It has been 3 years since the purchase of my first property in Singapore. At the point of purchase, the loan that I signed up for had a 3 year lock-in period. Now that the lock-in period is up, I am looking at ways to reduce my interest expenses.
To do so, I have decided to refinance my existing loan. At the time of writing, I am still in the midst of restructuring the loan.
It is now a good time for me to examine the process. I hope to share what I have done right and what I could have done better.
#1 Benefits of refinancing
Interest rates for most bank loans will increase sharply after the lock in period. By refinancing with a new loan, you will end up with lower interest rates and hence reduce your interest expense.
In my case, the existing rates are as follows:
- First year: 1.2% fixed rate
- Second year: 1.4% fixed rate
- Third year: 1.5% fixed rate
- After third year: Estimated 2.5%
By refinancing into a new loan, I will be subjected to a new interest rate of 1.28% instead of 2.5%. In the first year alone, I will be saving $3,972.51 in interest! The full benefit of refinancing is as shown below:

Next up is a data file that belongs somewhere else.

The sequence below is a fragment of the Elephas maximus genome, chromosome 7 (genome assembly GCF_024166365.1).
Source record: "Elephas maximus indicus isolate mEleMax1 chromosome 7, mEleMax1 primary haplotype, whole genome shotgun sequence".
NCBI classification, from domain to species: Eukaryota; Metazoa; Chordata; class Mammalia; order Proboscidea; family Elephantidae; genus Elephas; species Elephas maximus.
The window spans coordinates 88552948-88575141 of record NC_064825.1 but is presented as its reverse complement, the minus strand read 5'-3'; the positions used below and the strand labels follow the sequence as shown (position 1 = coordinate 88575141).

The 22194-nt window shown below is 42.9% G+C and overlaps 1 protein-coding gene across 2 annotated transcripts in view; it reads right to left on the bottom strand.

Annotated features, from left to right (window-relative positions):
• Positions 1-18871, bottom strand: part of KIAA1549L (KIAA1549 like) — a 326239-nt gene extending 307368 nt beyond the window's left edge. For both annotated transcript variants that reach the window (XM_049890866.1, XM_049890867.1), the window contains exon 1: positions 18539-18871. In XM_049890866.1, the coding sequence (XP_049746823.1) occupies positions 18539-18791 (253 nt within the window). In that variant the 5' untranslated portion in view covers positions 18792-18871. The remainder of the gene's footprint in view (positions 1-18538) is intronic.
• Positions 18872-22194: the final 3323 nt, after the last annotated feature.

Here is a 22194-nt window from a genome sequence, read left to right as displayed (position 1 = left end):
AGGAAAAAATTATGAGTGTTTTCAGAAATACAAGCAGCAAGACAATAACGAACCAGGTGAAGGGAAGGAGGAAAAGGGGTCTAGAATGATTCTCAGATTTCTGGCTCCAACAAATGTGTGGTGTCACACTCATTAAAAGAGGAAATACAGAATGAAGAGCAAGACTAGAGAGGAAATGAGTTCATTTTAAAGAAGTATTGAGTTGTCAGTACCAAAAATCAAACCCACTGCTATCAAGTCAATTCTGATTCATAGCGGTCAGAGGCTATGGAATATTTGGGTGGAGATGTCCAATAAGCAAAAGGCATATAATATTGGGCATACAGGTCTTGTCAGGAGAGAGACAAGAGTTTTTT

#2 Cost of refinancing
The benefits of refinancing far outweighs the cost.
Based on my personal experience, you will need to pay these fees to refinance your loan:
- Valuation fee: $150 + 7% GST
- Legal fee: $1500
In addition, the bank which I will be taking up a new loan from will subsidise up to 0.4% of my loan amount to cover the legal fee component. In my case this works out to be $1380.
Effectively, I will only need to pay $180 for the legal fees.
Although the entire process is not difficult, refinancing a loan will take some time. The duration depends on how fast you can provide the required information to the bank and the processing time from the bank.
You will also need to provide notice of redemption to your existing bank. The norm for this notice is at least 3 months. To avoid paying higher interest, the refinancing exercise should start at least 3 months before the end of your lock in period.
My suggestion is to start sourcing for a new loan at least 6 months before the end of the lock in period.
If you are still not sure how you should kickstart your refinancing journey, here’s what I did for mine: